“I would maintain that thanks are the highest form of thought; and that gratitude is happiness doubled by wonder.” G.K. Chesterton
It’s that time of year when people are talking about gratitude. In fact we can hear so much about gratitude that it almost begins to lose its meaning. We hear about the benefits of gratitude repeatedly and they are quite striking. Study after study has concluded that gratitude makes us happier, healthier, more resilient, and more pleasant to be around. Who doesn’t want that? The challenge comes in making it real in our lives. How can we become a more grateful person?
With so much talk about gratitude, what does it actually mean? I think it is more than something we feel or do. In fact, that can be part of the challenge. There are times when it’s hard to feel grateful. How many parents of young children can relate to that as we ask them, “what do you say” over and over in hopes of our children saying “thank you” even when they don’t like the vegetables that Grandma served at dinner or the toy that their friend gave them as a birthday gift. Of course, our great hope is that gratitude will also become more than something they should do but a practice that brings life to them and those around them. More and more today we need to be reminded that our feelings come and go. Though we may not always feel grateful, action can sometimes be the key to moving us in the right direction. If we try to act grateful, we may just start to feel grateful. Sometimes before we can be grateful, we may need to name the things that we are not grateful for in order to clear the way to see something we do appreciate. Gratitude can mean being thankful for good things while struggling with the hard things of life.
In defining gratitude, the Merriam-Webster Dictionary states it is “the quality of being thankful; readiness to show appreciation for and to return kindness, gratefulness, thanks, appreciation.” The Harvard Medical School adds. “With gratitude, people acknowledge the goodness in their lives … As a result, gratitude helps people connect to something larger than themselves.”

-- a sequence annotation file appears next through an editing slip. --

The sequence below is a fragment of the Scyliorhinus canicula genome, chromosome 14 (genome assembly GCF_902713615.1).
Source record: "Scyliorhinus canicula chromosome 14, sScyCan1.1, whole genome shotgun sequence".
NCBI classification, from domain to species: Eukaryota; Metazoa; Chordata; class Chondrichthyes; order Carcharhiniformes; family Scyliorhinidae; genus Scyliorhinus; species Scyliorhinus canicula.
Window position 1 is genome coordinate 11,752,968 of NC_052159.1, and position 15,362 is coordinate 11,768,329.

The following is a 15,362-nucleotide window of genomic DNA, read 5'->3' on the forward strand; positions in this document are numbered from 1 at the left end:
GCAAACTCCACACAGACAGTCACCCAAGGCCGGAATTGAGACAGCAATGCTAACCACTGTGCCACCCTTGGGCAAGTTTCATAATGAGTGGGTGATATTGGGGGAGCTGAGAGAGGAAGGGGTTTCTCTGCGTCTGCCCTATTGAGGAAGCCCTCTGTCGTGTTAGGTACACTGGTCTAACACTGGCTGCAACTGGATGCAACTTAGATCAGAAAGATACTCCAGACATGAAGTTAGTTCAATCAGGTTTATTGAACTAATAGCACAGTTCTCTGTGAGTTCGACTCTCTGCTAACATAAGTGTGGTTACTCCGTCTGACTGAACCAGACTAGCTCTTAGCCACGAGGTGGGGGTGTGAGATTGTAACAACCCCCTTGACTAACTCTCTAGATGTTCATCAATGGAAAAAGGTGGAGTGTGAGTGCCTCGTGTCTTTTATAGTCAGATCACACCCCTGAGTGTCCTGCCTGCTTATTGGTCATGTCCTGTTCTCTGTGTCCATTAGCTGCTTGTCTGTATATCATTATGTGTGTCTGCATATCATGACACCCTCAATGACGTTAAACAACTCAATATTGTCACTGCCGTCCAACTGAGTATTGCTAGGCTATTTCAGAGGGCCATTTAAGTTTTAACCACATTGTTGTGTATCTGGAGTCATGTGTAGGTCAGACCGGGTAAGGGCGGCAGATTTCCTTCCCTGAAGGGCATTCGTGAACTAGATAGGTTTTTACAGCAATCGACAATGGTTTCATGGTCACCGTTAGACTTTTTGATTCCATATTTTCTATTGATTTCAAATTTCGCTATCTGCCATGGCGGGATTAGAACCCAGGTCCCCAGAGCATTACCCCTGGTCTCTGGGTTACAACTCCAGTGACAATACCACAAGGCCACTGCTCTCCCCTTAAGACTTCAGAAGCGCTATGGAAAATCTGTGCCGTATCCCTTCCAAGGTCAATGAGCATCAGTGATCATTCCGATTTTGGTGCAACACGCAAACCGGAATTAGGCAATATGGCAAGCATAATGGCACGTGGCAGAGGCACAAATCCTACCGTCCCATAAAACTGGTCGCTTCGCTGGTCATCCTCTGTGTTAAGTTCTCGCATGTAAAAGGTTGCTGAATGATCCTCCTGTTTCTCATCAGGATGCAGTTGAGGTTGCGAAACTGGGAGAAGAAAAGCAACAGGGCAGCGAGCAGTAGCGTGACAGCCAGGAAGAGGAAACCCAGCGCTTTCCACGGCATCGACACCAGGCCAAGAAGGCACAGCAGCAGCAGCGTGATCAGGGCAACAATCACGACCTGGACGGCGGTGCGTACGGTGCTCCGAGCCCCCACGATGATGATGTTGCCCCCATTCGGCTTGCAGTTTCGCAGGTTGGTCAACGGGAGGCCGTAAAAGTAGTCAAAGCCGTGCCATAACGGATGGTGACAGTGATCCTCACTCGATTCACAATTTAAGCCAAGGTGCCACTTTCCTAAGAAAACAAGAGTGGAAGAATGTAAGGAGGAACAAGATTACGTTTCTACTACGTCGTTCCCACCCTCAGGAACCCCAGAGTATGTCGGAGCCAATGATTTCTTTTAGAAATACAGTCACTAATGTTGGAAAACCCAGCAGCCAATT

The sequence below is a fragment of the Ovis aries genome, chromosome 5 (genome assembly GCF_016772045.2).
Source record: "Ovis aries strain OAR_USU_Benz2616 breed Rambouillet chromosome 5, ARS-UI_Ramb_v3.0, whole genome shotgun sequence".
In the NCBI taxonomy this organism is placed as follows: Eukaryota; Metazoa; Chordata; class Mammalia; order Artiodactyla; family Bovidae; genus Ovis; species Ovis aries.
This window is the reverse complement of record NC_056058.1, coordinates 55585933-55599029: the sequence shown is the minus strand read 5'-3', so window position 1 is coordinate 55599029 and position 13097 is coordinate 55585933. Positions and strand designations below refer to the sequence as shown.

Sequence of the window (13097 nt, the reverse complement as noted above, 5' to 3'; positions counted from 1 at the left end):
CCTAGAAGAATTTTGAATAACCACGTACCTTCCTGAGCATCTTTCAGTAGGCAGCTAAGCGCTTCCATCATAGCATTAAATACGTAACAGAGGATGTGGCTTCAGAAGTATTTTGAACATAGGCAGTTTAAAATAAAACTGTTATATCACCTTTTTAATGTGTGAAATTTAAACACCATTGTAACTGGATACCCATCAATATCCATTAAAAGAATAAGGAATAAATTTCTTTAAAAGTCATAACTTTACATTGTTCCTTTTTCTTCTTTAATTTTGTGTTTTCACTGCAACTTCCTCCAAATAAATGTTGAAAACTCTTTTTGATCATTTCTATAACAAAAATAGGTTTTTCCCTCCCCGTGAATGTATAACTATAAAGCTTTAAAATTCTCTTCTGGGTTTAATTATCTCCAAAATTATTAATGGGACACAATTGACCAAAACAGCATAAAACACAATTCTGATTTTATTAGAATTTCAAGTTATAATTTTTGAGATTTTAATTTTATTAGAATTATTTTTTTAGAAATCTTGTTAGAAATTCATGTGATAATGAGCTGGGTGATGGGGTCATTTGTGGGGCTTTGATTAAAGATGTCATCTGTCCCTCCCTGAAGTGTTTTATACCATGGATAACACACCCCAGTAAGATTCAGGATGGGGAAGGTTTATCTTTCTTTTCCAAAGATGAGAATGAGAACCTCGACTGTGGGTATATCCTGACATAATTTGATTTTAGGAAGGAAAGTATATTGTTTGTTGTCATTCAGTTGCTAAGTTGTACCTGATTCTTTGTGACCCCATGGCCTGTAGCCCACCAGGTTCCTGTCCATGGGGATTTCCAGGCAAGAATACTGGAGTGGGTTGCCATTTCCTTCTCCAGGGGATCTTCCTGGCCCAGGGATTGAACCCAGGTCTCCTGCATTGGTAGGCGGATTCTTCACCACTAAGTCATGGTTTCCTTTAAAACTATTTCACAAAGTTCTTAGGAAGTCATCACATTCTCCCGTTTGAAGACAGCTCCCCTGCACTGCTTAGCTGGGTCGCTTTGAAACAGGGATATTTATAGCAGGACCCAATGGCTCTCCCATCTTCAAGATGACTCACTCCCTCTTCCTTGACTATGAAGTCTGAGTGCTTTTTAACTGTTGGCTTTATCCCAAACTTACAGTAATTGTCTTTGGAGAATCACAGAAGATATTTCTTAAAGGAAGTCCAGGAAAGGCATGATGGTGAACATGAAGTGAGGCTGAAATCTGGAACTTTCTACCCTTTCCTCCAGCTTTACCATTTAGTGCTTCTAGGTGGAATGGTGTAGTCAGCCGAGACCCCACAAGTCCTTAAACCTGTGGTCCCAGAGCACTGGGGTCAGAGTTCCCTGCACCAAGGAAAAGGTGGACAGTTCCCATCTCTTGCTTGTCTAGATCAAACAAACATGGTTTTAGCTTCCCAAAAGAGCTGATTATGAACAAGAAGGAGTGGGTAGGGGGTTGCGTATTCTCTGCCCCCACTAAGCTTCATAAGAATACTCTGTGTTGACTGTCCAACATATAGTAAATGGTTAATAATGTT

Gratitude is something we need to work on and practice. Sometimes we need to change the way we look at things in order to experience it more fully. Sometimes we need to go through the motions, intentionally saying thank you as we go through our day, to the cashier at the grocery store or to the family member who cooked us dinner. The small repeated act of expressing thanks can help move us toward experiencing gratitude. We can also grow in gratitude as we compliment others, write thank you notes, practice active listening, and make an effort to be kind and generous. As we offer grace to ourselves and others, something inside us seems to open and we realize the wonder of goodness beyond us: gratitude. The folks at the Harvard Medical School are right. Gratitude connects us to something larger than ourselves. It is good and humbling. Gratitude is a gift we can seek and receive.